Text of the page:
Through Merleau-Ponty’s notion of the flesh, T. K. unravels traditional means of dealing with eschatological questions, and ar-rives at an understanding of new life as a unity of past, present, and future. The flesh is designated as intersubjective, and is embodied in the in-between. Through this notion, historical and cosmological eschatology become synthesized with the personal, such that themes like the Second Coming of Christ becomes understood not as mediating the transcendent and immanent, but is reinterpreted as part of a »concrete Trinitarian life of love« (242). Life is about a reflexive relationship with God and takes place as an open, em-bodied movement, where there is continuity between the old and new.
Rather than maintaining the traditional view that emphasizes transcendence or destruction of the body, she argues for continu-ity to be understood as a movement where »the old is in a certain sense already new and the new already old« (270). Bodily continuity involves an open and reflexive relationship between not only God and humanity, but God and community, past and future, positive and negative, and absent and present. Having previously been considered as dichotomies, these notions are now understood as united in an embodied movement that reconciles them as mutually crossing one another within it. In this vein, the Second Coming of Christ becomes transformed from centering on one disruptive moment, to being a process where new life is embodied through one’s open acceptance of the Spirit.
T. K.’s attempt to redeem the body has made the flesh significant, for she understands new life as occurring by way of a transformation of one’s present experience, thereby meeting individuals where they are. This offers an alternative to thinking solely in terms of dipolarities, and allows for an emphasis on eschatological ex-perience to occur. Taking place in-between negativity and positiv-ity, or life and death, this experience is a movement where the body transitions from old to new, and is the place where hope becomes realized.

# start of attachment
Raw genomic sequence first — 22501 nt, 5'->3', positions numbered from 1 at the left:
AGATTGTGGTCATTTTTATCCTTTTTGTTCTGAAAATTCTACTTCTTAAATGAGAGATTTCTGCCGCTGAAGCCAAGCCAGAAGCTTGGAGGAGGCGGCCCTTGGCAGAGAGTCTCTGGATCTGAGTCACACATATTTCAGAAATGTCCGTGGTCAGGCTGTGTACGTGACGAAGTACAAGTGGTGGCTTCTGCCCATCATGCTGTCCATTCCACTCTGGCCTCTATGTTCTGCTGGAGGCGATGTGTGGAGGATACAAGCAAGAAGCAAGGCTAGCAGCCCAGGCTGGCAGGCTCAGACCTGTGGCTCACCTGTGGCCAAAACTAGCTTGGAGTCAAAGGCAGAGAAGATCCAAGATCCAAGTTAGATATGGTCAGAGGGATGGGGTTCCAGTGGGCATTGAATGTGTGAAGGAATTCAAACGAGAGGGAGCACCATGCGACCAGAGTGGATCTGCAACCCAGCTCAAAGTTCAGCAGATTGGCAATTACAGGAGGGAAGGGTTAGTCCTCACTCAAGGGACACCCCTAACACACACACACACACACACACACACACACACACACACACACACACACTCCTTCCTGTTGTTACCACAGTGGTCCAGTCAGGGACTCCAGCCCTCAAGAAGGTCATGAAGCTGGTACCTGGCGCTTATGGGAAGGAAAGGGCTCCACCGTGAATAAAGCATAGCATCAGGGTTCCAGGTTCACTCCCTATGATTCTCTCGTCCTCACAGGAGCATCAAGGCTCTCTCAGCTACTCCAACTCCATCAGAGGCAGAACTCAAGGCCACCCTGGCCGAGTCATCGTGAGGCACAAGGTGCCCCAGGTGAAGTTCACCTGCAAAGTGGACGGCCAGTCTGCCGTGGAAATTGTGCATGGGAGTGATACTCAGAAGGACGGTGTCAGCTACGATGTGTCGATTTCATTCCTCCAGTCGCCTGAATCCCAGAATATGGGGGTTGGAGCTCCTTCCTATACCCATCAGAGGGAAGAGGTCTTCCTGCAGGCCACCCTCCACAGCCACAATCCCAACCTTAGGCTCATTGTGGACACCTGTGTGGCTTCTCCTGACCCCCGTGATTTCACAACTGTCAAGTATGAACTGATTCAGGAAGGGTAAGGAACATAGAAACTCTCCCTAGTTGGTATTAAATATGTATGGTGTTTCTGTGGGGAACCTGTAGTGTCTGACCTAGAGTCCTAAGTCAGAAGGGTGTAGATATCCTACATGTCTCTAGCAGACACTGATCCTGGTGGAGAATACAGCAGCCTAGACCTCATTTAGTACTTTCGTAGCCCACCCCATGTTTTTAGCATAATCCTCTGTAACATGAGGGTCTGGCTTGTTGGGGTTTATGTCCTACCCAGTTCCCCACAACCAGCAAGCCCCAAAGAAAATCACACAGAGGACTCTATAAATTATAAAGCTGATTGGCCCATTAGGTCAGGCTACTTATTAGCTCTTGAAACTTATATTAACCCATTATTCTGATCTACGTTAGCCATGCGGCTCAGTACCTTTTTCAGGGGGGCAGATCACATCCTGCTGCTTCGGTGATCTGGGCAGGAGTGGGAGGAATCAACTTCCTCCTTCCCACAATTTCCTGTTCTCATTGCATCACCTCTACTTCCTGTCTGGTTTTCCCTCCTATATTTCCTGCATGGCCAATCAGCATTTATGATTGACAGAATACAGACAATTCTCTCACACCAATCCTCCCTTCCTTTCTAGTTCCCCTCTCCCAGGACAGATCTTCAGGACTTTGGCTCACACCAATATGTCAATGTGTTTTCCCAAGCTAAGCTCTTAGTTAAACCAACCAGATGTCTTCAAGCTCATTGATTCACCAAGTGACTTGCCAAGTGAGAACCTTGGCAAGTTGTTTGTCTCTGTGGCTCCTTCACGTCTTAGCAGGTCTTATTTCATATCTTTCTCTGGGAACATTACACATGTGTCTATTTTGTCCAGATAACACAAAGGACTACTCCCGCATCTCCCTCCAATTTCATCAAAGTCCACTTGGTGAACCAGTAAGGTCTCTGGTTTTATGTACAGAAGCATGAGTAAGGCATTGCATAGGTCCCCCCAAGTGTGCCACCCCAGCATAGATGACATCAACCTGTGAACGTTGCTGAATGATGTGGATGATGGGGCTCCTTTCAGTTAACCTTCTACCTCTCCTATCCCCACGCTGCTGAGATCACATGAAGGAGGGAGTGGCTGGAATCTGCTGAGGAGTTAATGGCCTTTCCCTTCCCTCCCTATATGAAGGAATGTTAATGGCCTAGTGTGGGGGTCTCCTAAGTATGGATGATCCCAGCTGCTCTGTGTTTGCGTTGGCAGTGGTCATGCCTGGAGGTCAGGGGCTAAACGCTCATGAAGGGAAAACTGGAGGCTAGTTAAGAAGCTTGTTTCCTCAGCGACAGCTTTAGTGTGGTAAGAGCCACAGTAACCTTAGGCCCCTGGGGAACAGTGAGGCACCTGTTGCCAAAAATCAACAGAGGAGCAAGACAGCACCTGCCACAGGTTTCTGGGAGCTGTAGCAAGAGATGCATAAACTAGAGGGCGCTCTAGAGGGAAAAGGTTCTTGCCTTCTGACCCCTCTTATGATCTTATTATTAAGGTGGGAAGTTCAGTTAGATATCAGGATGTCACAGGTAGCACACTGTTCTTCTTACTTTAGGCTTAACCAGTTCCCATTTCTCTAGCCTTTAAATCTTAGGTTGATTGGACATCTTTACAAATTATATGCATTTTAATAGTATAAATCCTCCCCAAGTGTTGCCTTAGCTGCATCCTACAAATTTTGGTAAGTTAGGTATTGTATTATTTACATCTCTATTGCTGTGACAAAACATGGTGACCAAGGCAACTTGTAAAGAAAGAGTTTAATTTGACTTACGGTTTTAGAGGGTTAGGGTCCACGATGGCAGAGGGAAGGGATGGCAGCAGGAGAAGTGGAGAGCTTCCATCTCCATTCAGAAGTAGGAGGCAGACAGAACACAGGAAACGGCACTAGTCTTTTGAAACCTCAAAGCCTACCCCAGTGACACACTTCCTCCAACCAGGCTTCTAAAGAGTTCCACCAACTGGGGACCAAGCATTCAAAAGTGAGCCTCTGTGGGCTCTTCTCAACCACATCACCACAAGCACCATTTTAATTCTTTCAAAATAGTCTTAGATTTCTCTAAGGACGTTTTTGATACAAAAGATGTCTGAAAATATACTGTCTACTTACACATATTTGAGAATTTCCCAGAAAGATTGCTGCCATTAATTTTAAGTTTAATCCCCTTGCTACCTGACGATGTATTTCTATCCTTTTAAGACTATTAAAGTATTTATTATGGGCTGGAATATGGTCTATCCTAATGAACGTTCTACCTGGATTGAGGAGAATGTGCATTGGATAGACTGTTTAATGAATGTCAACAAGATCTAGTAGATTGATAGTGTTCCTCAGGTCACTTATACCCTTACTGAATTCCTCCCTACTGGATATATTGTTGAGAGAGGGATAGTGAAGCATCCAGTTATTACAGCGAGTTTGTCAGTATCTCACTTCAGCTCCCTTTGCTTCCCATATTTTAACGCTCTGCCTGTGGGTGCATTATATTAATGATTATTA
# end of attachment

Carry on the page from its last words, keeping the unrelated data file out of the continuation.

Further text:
This in-between eschatology treats identity as something other than an immortal soul or resurrected body. For Merleau-Ponty, identity is about consciousness as movement. So, rather than considering identity in terms of what we are in any absolute sense, it is more about what we intend. Uniting what we are and what we will become, intentions are contained within the open, embodied, continuity of Trinitarian life that is T. K.’s focus with this project.
The matter of intention brings forth a critical comment, how-ever. Given the significance of one’s engagement with God, I find that T. K. is a bit thin when addressing our intentions. Intentional-ity is crucial for the movement she aims to elaborate, and yet it seems that a stronger account of the character of our intentions is needed. As it is, we are left questioning what our intentions would look like if united with God’s, as well as what could happen if they go awry. It seems that T. K. may at times have erred on the side of positivity in order to reconcile the body, hope, and eschatology, given her silence on depicting the multifaceted depth of embodied difference itself. My criticisms should not overshadow the coura-geousness of her project, however. We need more thinkers to take risks and stir up old dogmas in contemporary theology. T. K.’s embrace of phenomenology is significant because it encourages new dialogues in eschatology, and legitimizes the body as a site worthy of its gaze.